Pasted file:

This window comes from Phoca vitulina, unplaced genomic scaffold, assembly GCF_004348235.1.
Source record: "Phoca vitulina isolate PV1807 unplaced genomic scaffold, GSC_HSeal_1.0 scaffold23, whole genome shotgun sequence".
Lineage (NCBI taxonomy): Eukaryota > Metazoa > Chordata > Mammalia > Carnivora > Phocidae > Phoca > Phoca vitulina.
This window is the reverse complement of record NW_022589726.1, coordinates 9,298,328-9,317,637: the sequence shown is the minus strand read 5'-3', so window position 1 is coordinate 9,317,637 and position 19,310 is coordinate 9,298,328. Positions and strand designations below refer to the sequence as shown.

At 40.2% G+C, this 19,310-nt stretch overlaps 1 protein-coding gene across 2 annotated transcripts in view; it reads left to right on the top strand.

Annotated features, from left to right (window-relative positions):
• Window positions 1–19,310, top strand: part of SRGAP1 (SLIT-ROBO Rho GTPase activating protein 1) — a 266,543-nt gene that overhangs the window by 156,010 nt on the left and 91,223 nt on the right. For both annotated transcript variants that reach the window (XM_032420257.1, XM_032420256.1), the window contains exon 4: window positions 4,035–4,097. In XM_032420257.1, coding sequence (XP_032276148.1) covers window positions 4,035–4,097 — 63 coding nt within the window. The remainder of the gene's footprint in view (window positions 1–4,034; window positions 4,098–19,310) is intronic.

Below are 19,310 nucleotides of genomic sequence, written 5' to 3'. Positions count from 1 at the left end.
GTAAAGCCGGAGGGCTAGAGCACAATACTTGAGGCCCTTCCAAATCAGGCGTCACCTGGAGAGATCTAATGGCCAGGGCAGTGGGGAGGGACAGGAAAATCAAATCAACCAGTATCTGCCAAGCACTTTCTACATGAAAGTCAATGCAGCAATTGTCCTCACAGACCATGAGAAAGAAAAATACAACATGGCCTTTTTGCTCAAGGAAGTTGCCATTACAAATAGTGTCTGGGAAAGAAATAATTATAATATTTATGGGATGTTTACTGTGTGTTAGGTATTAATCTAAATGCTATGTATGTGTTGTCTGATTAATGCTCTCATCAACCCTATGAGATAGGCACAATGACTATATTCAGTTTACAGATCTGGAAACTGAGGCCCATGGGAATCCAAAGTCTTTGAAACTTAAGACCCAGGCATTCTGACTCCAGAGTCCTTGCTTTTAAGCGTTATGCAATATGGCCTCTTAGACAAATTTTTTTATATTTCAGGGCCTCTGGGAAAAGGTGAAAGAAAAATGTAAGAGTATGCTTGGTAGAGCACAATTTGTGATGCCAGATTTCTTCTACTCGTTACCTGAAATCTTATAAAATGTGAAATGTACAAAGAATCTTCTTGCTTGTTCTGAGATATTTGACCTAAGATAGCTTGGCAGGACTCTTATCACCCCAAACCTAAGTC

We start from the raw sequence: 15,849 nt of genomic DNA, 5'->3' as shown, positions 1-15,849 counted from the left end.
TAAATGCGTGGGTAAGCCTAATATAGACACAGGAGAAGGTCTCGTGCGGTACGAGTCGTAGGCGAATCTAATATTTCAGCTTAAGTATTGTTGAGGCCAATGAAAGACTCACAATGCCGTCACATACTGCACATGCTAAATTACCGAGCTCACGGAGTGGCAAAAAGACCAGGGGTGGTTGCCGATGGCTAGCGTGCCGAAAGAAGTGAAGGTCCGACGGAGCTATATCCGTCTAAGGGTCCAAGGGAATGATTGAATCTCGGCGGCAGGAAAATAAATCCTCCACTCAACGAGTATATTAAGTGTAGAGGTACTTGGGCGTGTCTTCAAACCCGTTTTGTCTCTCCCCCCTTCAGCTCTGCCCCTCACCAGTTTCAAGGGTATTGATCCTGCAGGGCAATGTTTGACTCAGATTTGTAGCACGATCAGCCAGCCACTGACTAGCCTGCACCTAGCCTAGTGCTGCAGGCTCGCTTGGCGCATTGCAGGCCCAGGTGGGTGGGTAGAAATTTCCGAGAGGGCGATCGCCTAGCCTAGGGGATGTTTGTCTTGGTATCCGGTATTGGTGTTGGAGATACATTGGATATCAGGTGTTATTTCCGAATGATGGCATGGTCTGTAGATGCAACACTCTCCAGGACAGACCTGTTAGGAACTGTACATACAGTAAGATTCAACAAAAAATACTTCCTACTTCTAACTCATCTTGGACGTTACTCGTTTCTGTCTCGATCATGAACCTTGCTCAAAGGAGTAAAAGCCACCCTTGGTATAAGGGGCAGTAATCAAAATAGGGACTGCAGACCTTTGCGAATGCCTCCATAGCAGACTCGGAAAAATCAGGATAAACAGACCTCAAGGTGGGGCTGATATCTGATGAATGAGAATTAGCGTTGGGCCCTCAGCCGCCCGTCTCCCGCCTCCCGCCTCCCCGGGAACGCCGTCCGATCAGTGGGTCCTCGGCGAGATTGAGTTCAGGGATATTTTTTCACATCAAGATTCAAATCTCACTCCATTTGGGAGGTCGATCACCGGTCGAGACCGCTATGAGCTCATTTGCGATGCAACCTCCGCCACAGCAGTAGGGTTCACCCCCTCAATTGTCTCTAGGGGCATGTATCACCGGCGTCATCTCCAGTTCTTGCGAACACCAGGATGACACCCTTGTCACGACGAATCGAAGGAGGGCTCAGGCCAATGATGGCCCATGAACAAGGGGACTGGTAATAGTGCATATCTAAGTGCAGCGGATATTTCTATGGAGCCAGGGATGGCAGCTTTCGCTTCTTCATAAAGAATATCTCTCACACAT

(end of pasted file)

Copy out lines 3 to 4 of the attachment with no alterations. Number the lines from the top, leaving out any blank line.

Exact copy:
Lineage (NCBI taxonomy): Eukaryota > Metazoa > Chordata > Mammalia > Carnivora > Phocidae > Phoca > Phoca vitulina.
This window is the reverse complement of record NW_022589726.1, coordinates 9,298,328-9,317,637: the sequence shown is the minus strand read 5'-3', so window position 1 is coordinate 9,317,637 and position 19,310 is coordinate 9,298,328. Positions and strand designations below refer to the sequence as shown.